Cooking is essential. It shouldn’t be lethal.
Every day three billion people, many of whom are women and girls, are exposed to toxic household air pollution from cooking smoke, and in India, more than 1 million people die from this exposure every year. Approximately 700 million people in India still use solid fuels in traditional chulhas for cooking, and the smoke contributes to a range of acute and chronic respiratory and cardiovascular diseases, as well as cataracts and adverse pregnancy outcomes. Women and young children are the most exposed and susceptible.
The reality is that the seemingly simple act of cooking a meal constitutes one of the most significant health and environmental challenges in the world today. Women are primarily responsible for managing and securing household energy and therefore bear the brunt of energy poverty. So why aren’t these stoves and fuels getting to Indians all over the country? The simple answer is that the public isn’t aware of the issue or the fact that solutions exist.
The good news is that the solutions are available right here in India. The technology, fuels, manufacturing and distribution capacity, and innovative financing mechanisms exist today ensuring that no one has to risk their lives to cook for their families.
It is heartening to see that in addition to private sector led efforts, the government has also continued its commitment through the MNRE National Biomass Cookstove Initiative along with many national and international actors who are working to support these ongoing Indian efforts. The Global Alliance for Clean Cookstoves is working with the thriving and growing set of private sector and NGO actors in the Indian sector to scale adoption of clean cooking solutions. The Alliance is a public-private partnership of over 900 organizations, including over 160 partners in India, working to save lives, improve livelihoods, empower women, and protect the environment through the creation of a thriving global market for clean cookstoves and fuels.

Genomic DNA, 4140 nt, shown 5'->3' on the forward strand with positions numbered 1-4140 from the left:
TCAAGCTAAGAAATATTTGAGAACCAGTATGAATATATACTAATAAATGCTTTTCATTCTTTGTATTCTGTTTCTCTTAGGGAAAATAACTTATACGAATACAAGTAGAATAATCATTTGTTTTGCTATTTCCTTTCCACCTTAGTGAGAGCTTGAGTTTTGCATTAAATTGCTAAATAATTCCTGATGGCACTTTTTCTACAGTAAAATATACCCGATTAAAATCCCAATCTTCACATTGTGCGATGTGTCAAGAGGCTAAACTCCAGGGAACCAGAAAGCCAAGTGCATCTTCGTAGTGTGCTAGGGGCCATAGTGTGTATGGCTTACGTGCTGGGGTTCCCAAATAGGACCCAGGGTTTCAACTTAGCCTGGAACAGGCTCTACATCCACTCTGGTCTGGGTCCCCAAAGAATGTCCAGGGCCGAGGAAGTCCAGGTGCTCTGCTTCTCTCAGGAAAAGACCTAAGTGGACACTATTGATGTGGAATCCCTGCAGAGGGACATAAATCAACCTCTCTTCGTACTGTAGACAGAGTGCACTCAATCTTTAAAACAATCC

Our efforts are focused on supporting the existing, active Indian cooking industry that includes manufacturers and distributors and a wide variety of local NGOs and women organizations. India is home to the largest number of women’s networks and self-help groups in the world and Indian women are already leading the charge in defining this new realm of women’s energy entrepreneurship. Women are playing an active role at every stage in the clean cooking value chain – from design and production, to distribution and after-sales service.
While many gains have been made over the past 20 years for women and girls, they remain on the frontlines – the first responders to some of life’s most difficult and dangerous moments. Women and girls are the first to feel the impacts of poverty – which are exacerbated by a lack of access to household energy. They are the first to be removed from school if firewood collection or cooking needs to be done, who walk further and further distances carrying extremely heavy loads when deforestation occurs, and are forced to inhale the thick toxic smoke emitted during cooking. Fully utilizing women’s expertise, innovation, and entrepreneurial spirit can release untapped potential and lead to new approaches. Women represent a powerful force that must be leveraged if the vision of sustainable energy for all in India is to be fulfilled.
The writer is Radha Muthiah, Chief Executive Officer, Global Alliance for Clean Cookstoves